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Pius IV
Pius iv.jpg
Papacy began 25 December 1559
Papacy ended 9 December 1565
Predecessor Paul IV
Successor Pius V
Personal details
Birth name Giovanni Angelo Medici
Born March 31, 1499(1499-03-31)
Milan, Duchy of Milan
Died December 9, 1565 (aged 66)
Rome, Papal State
Other Popes named Pius

Pope Pius IV (31 March 1499 – 9 December 1565), born Giovanni Angelo Medici, was Pope from 1559 to 1565. He is notable for presiding over the culmination of the Council of Trent.

Biography

Giovanni Angelo Medici was born of humble parentage in Milan, unrelated to the Medicis of Florence. His early career connects itself in some measure with the rise of his elder brother, Gian Giacomo Medici, from the position of a mere bravo to that of Marchese di Marignano.

After studying at Bologna and acquiring a reputation as a jurist, he went in 1527 to Rome, and as the favorite of Pope Paul III was rapidly promoted to the governorship of several towns, the archbishopric of Ragusa, the vice-legateship of Bologna, and in April 1549, to the cardinalate. Meanwhile he had three illegitimate children. On the death of Pope Paul IV, he was elected Pope Pius IV on 25 December 1559, and installed on 6 January 1560. His first public acts of importance were to grant a general pardon to the participators in the riot which had closed the previous pontificate, and to bring to trial the nephews of his predecessor, of whom Cardinal Carlo Carafa was strangled to death, and Duke Giovanni Carafa of Paliano, with his nearest connections, beheaded.

A portrait of Pope Pius IV

On 18 January 1562 the Council of Trent, which had been suspended by Pope Julius III, was opened for the third time. Great skill and caution were necessary to effect a settlement of the questions before it, inasmuch as the three principal nations taking part in it, though at issue with regard to their own special demands, were prepared to unite their forces against the demands of Rome. Pius IV, however, aided by Moroni and Carlo Cardinal Borromeo, proved himself equal to the emergency, and by judicious management – and concession – brought the council to a termination satisfactory to the disputants and favourable to the pontifical authority. Its definitions and decrees were confirmed by a papal bull dated 26 January 1564; and, though they were received with certain limitations by France and Spain, the famous Creed of Pius IV, or Tridentine Creed, became an authoritative expression of the Catholic faith. The more marked manifestations of stringency during his pontificate appear to have been prompted rather than spontaneous, his personal character inclining him to moderation and ease.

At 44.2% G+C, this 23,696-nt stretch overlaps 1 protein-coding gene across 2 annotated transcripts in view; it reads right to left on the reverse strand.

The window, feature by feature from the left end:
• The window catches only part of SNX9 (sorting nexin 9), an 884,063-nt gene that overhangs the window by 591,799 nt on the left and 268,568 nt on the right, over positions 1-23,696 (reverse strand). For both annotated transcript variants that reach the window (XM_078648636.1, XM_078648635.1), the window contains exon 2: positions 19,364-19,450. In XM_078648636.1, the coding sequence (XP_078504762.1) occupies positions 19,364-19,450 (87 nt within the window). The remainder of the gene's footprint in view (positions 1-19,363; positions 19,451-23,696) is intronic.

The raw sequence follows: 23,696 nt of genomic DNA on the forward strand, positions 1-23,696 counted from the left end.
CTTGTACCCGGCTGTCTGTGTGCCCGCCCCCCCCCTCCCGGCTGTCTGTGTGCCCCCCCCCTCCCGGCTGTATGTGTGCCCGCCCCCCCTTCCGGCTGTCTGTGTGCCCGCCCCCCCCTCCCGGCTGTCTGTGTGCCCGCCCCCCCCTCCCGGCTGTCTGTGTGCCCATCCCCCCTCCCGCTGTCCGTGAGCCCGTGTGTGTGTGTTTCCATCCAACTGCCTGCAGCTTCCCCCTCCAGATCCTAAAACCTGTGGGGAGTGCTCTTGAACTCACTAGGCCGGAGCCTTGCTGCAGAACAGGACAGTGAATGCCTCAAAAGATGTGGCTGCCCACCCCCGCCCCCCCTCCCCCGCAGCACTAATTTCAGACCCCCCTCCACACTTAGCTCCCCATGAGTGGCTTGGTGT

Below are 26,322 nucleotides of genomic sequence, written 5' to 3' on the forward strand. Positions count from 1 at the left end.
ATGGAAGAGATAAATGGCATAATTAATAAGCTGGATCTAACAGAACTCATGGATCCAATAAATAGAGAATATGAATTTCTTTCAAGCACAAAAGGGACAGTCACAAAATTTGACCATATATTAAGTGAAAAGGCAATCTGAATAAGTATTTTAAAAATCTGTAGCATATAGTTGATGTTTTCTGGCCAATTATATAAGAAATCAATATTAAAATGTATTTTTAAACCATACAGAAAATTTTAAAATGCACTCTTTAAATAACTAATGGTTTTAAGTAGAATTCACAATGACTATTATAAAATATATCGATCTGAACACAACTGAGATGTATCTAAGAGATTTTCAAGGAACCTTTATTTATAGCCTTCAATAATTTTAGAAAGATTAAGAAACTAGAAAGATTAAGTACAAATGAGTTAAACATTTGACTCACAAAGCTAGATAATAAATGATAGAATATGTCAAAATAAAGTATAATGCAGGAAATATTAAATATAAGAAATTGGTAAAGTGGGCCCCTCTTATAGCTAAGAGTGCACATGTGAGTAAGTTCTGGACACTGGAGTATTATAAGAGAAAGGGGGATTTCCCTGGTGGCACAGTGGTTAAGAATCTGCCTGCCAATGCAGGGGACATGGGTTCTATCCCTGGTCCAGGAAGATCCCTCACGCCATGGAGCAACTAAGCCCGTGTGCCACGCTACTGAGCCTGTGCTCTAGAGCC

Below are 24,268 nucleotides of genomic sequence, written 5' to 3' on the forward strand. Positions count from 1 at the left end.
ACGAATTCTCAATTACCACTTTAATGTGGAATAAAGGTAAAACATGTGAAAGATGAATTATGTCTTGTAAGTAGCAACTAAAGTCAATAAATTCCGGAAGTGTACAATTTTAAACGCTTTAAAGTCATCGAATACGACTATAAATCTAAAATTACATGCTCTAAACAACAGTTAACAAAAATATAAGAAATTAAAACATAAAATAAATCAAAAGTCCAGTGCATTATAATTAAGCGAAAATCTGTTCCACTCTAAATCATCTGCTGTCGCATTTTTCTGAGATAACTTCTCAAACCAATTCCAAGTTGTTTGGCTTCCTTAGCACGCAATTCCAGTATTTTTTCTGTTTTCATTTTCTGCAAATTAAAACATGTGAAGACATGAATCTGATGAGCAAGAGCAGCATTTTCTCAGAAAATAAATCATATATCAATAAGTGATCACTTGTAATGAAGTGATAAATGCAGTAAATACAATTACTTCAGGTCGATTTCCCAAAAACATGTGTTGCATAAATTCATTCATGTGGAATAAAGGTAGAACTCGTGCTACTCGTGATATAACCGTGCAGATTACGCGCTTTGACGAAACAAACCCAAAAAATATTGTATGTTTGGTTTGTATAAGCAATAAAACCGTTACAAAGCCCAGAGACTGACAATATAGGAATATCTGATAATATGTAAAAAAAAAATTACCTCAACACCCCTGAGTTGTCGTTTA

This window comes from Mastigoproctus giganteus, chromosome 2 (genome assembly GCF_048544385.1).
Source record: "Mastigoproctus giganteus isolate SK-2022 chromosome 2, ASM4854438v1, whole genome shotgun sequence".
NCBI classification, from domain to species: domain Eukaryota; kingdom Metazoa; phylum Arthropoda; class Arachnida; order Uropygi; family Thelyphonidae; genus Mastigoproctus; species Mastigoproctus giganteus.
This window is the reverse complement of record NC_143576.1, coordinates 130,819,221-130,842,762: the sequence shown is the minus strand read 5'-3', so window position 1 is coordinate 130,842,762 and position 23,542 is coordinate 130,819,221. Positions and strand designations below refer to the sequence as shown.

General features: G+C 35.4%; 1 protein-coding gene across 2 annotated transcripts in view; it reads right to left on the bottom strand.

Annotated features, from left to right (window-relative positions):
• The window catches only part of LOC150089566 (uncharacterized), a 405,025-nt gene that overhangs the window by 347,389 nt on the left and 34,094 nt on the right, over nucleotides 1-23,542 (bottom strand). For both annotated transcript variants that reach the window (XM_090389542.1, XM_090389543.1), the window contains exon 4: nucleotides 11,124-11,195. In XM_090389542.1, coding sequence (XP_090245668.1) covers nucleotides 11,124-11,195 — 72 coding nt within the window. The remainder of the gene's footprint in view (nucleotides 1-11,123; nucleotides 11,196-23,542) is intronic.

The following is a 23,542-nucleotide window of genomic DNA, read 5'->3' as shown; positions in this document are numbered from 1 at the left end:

Thus, a warning, issued in 1564, summoning Jeanne d'Albret, the Queen of Navarre, before the Inquisition on a charge of Calvinism, was withdrawn by him in deference to the indignant protest of Charles IX of France. In the same year he published a bull granting the use of the cup to the laity of Austria and Bohemia. One of his strongest passions appears to have been that of building, which somewhat strained his resources in contributing to the adornment of Rome (including the new Porta Pia and Via Pia, named after him, and the northern extension (Addizione) of the rione of Borgo), and in carrying on the work of restoration, erection, and fortification in various parts of the ecclesiastical states.

On the other hands, others bemoaned the austere Roman culture during this papacy; Giorgio Vasari in 1567 spoke of a time when the grandeurs of this place reduced by stinginess of living, dullness of dress, and simplicity in so many things; Rome is fallen into much misery, and if it is true that Christ loved poverty and the City wishes to follow in his steps she will quickly become beggarly...".[1]

A conspiracy against Pius IV, headed by Benedetto Accolti, the son of a cardinal, was discovered and crushed in 1565.

Pius IV, like many of his predecessors and successors, was a nepotist. Among the relatives he favoured, the main figure is that of Carlo Borromeo. Under his reign Michelangelo re-built the basilica of Santa Maria degli Angeli (in the Diocletian's Baths) and the eponymous Villa Pia, now known as Casina Pio IV and headquarters of the Pontifical Academy of Sciences, was designed by Pirro Ligorio in the Vatican Gardens.

He died on 9 December 1565, and was buried in Santa Maria degli Angeli. His successor was Pius V.

Sources

  • Rendina, Claudio (1984). I papi. Storia e segreti. Rome: Newton Compton.  
  • Text from the 9th edition (1888) of the Encyclopædia Britannica
    • Freedberg, Sydney J. (1993). Pelican History of Art. ed. Painting in Italy, 1500-1600. Penguin Books Ltd. pp. 429.  

Notes

  1. ^ Freedberg SJ, p. 429.
Catholic Church titles
Preceded by
Paul IV
Pope
1559–65
Succeeded by
Pius V
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